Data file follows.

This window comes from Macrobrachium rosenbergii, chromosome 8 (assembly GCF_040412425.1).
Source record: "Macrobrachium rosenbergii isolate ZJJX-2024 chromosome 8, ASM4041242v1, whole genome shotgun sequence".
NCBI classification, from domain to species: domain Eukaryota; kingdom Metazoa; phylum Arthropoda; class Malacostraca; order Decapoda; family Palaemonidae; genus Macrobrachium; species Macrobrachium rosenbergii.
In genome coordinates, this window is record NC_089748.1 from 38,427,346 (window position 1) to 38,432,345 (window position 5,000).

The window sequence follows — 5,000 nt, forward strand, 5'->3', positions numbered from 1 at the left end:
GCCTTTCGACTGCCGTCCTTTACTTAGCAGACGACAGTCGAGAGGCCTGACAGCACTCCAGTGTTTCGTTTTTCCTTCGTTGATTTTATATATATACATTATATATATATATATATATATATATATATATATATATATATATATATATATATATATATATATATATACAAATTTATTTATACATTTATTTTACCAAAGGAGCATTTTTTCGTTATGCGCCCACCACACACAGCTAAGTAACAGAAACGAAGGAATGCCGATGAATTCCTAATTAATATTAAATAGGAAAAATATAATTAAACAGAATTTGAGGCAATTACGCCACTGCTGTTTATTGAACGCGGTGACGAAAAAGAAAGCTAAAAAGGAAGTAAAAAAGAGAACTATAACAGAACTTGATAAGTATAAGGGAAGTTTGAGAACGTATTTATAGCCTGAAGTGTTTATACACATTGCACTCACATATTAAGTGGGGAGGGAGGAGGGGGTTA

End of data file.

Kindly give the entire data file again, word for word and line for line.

This window comes from Macrobrachium rosenbergii, chromosome 8 (assembly GCF_040412425.1).
Source record: "Macrobrachium rosenbergii isolate ZJJX-2024 chromosome 8, ASM4041242v1, whole genome shotgun sequence".
NCBI classification, from domain to species: domain Eukaryota; kingdom Metazoa; phylum Arthropoda; class Malacostraca; order Decapoda; family Palaemonidae; genus Macrobrachium; species Macrobrachium rosenbergii.
In genome coordinates, this window is record NC_089748.1 from 38,427,346 (window position 1) to 38,432,345 (window position 5,000).

The window sequence follows — 5,000 nt, forward strand, 5'->3', positions numbered from 1 at the left end:
GCCTTTCGACTGCCGTCCTTTACTTAGCAGACGACAGTCGAGAGGCCTGACAGCACTCCAGTGTTTCGTTTTTCCTTCGTTGATTTTATATATATACATTATATATATATATATATATATATATATATATATATATATATATATATATATATATATATATATATATACAAATTTATTTATACATTTATTTTACCAAAGGAGCATTTTTTCGTTATGCGCCCACCACACACAGCTAAGTAACAGAAACGAAGGAATGCCGATGAATTCCTAATTAATATTAAATAGGAAAAATATAATTAAACAGAATTTGAGGCAATTACGCCACTGCTGTTTATTGAACGCGGTGACGAAAAAGAAAGCTAAAAAGGAAGTAAAAAAGAGAACTATAACAGAACTTGATAAGTATAAGGGAAGTTTGAGAACGTATTTATAGCCTGAAGTGTTTATACACATTGCACTCACATATTAAGTGGGGAGGGAGGAGGGGGTTA